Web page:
Smart organizations are considering Student Loan Assistance programs because they’re aware of the increasing student loan debt burden their employees face and they know it’s highly attractive for hiring and retaining talent with the right offering. If your company is considering this benefit, it’s important to know how traditional employer-sponsored Student Loan Assistance programs stack up against 529 Savings Plans.
Three of the questions we get most often regarding Student Loan Assistance and 529 Savings Plans are:
- “Do I need to offer a 529 Savings Plan to be fair to employees without student debt?”
- “How do State 529 Savings Plans compare to employer 529 Savings Plans?”
- “Will offering a 529 Savings Plan help me with employee hiring and retention?”
“Do I need to offer a 529 Savings Plan to be fair to employees without student debt?”
In short, no, employees will not have the perception you’re unfair if you’re not offering contributions to a 529 Savings Plan. Here’s what we’ve learned from working with hundreds of employers: Employees recognize that not all benefits apply to all people. For example:
- Younger workers may not choose health benefits because they can stay on their parents’ plan until they are 26.
- Workers that live in the city may not take advantage of commuter benefits the same way someone living in the suburbs will.
Employers should decide if a benefit they want to offer applies to a strategically important portion of their employee base, then be comfortable and confident that their total benefits package is designed to have the biggest impact overall, but not necessarily be applicable 1:1 to every single employee.
“How do State 529 Savings Plans compare to employer 529 Savings Plans?”
In most cases, the best 529 plan for an employee to use is one that provides income tax relief in their home state. Your state likely offers a 529 Savings Plan. These plans are available to anyone. They allow earnings to grow free from federal taxes and most have minimal expenses to maintain them (some even have zero account fees if certain conditions are met).
As an employer, you can still provide value by educating employees about your state’s 529 Savings Plan and its advantages. This site provides helpful links to 111 different 529 Savings Plans; at least one in every state.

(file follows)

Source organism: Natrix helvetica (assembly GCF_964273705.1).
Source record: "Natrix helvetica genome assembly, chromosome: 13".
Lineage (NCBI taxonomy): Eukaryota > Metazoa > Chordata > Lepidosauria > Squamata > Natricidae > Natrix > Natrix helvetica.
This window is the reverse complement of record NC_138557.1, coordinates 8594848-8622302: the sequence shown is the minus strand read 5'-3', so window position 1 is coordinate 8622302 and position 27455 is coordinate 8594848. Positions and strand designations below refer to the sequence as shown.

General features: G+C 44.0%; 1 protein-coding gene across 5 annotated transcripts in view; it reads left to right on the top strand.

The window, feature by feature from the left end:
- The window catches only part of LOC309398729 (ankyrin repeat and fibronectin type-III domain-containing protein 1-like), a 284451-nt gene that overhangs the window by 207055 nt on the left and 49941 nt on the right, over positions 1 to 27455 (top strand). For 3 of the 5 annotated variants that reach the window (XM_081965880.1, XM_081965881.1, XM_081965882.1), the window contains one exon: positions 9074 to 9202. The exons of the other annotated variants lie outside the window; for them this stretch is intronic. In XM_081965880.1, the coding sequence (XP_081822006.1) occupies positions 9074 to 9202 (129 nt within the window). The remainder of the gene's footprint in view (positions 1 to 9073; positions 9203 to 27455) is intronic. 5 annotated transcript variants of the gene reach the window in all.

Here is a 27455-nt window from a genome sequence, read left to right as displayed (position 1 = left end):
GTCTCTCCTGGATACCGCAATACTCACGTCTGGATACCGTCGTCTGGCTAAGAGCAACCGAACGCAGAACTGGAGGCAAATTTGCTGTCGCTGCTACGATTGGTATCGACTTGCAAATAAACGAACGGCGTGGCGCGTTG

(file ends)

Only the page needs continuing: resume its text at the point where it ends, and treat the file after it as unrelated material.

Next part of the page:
“Will offering a 529 plan help me with employee hiring and retention?”
Unfortunately, there is no evidence or data to support that offering an employer-sponsored 529 Savings Plan will convince an employee to accept a job offer or stay at an organization longer because of the benefit. When the ROI of your benefit offerings is important, you’ll get the most out of a program where your employee receives the value of a benefit directly, rather than the benefit accruing to their child.
Student Loan Assistance programs for employees burdened with student debt, however, have been shown to help companies hire 13 percent faster and retain talent 36 percent longer. These also widen the pool of prospective college-educated talent so companies can make more selective hiring decisions in competitive markets. Types of plans to consider include:
- Employer-sponsored Student Loan Repayment: Monthly contributions sent directly from the employer to the employee’s student loan servicer — a rapid way to reduce an employee’s student loan balance.
- Employer-sponsored Student Loan Resources: Online tools, curated advice, refinancing and debt counseling options to help employees make more informed decisions in managing their student debt themselves.
If your organization is ready to help reduce the burden of your employees’ student loan debt and see a measurable hiring and retention impact, get in touch with a member of our Client Solutions team to learn how Peanut Butter Student Loan Assistance can help you achieve your goals.